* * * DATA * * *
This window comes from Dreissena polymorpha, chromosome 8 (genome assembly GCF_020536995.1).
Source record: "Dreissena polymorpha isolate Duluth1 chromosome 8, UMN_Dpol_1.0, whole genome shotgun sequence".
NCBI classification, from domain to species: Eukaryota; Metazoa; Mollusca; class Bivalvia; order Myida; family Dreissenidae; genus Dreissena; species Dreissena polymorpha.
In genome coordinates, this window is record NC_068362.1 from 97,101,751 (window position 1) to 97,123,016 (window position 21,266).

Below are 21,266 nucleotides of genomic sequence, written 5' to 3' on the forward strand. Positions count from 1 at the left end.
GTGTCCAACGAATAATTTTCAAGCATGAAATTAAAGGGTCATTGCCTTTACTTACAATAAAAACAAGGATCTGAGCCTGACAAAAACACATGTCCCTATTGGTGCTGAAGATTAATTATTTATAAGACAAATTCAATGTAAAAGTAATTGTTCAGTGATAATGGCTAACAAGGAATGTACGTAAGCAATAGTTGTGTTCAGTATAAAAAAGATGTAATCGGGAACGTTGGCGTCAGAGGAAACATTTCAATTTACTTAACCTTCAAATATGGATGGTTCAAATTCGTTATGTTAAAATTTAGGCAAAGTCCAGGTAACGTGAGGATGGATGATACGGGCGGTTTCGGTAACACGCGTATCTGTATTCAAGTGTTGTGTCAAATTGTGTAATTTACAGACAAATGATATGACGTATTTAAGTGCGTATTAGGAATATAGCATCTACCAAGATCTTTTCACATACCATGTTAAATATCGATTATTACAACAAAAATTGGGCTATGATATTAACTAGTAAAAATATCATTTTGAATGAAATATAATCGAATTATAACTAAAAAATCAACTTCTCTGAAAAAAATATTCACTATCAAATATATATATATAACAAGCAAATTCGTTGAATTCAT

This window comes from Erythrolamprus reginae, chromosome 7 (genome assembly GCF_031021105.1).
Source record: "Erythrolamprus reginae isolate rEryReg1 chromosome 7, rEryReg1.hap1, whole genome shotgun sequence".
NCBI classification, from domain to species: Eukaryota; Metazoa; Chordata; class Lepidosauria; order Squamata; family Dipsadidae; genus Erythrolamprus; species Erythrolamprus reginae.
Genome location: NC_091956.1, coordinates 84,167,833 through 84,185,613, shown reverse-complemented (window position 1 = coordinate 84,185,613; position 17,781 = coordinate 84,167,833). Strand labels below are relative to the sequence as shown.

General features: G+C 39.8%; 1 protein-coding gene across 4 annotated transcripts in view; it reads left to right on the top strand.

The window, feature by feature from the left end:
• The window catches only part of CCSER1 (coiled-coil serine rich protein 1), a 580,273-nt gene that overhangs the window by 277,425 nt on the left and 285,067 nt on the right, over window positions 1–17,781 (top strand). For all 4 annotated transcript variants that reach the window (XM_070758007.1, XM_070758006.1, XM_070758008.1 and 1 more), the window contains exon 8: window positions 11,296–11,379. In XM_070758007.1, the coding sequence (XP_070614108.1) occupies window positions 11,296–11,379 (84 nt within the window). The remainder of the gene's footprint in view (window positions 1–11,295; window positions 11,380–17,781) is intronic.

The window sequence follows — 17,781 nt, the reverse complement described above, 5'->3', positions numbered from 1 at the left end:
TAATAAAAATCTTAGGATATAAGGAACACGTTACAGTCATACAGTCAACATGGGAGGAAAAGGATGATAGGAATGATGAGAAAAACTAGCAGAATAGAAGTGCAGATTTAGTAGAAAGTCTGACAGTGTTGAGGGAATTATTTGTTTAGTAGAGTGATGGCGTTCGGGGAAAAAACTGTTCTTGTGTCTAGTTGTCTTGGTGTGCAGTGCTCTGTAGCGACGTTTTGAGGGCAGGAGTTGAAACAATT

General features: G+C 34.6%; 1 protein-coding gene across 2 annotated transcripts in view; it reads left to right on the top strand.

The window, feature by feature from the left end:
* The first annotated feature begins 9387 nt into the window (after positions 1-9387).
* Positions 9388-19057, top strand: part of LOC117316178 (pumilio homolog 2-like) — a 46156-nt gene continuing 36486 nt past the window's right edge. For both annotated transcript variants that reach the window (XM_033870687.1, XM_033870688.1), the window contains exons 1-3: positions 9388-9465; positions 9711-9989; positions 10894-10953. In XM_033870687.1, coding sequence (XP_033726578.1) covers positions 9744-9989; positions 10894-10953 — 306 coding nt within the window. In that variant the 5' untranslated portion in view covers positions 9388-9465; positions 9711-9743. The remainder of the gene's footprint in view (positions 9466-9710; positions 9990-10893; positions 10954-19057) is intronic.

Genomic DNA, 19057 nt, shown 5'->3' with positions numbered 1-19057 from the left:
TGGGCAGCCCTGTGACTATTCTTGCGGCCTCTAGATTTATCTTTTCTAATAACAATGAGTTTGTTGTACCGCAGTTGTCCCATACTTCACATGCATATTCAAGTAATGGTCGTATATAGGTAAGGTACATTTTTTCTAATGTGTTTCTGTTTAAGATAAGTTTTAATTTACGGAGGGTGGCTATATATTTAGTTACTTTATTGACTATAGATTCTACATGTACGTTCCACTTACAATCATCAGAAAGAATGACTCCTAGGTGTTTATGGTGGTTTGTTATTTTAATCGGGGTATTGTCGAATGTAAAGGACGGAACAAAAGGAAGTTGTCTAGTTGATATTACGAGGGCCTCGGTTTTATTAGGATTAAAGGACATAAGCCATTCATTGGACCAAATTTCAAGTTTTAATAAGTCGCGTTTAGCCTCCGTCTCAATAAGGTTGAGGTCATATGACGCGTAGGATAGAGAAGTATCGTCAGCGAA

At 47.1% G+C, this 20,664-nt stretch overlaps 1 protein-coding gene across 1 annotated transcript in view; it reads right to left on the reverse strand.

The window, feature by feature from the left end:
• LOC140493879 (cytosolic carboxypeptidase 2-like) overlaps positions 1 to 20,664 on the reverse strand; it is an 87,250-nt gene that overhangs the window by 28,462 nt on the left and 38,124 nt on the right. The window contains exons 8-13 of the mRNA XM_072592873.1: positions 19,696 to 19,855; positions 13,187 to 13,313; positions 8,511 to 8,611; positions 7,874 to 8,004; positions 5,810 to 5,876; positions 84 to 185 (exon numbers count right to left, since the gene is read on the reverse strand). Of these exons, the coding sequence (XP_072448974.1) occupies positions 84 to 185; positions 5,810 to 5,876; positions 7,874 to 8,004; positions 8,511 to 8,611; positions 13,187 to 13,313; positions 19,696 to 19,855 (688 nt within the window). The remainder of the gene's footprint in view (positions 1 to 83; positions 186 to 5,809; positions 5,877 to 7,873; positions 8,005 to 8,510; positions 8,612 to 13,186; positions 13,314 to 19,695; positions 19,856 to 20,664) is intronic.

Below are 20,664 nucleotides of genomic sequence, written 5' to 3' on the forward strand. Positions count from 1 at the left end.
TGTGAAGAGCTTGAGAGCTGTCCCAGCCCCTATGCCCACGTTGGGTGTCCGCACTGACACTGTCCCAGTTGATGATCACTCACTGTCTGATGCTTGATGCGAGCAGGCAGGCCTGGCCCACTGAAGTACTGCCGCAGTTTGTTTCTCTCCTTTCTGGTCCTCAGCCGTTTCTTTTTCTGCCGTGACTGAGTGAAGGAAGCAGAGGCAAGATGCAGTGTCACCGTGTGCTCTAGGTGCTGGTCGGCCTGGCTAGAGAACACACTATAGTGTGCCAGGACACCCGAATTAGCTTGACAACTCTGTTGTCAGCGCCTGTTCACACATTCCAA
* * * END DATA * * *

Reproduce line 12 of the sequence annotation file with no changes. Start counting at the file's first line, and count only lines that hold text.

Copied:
The window, feature by feature from the left end: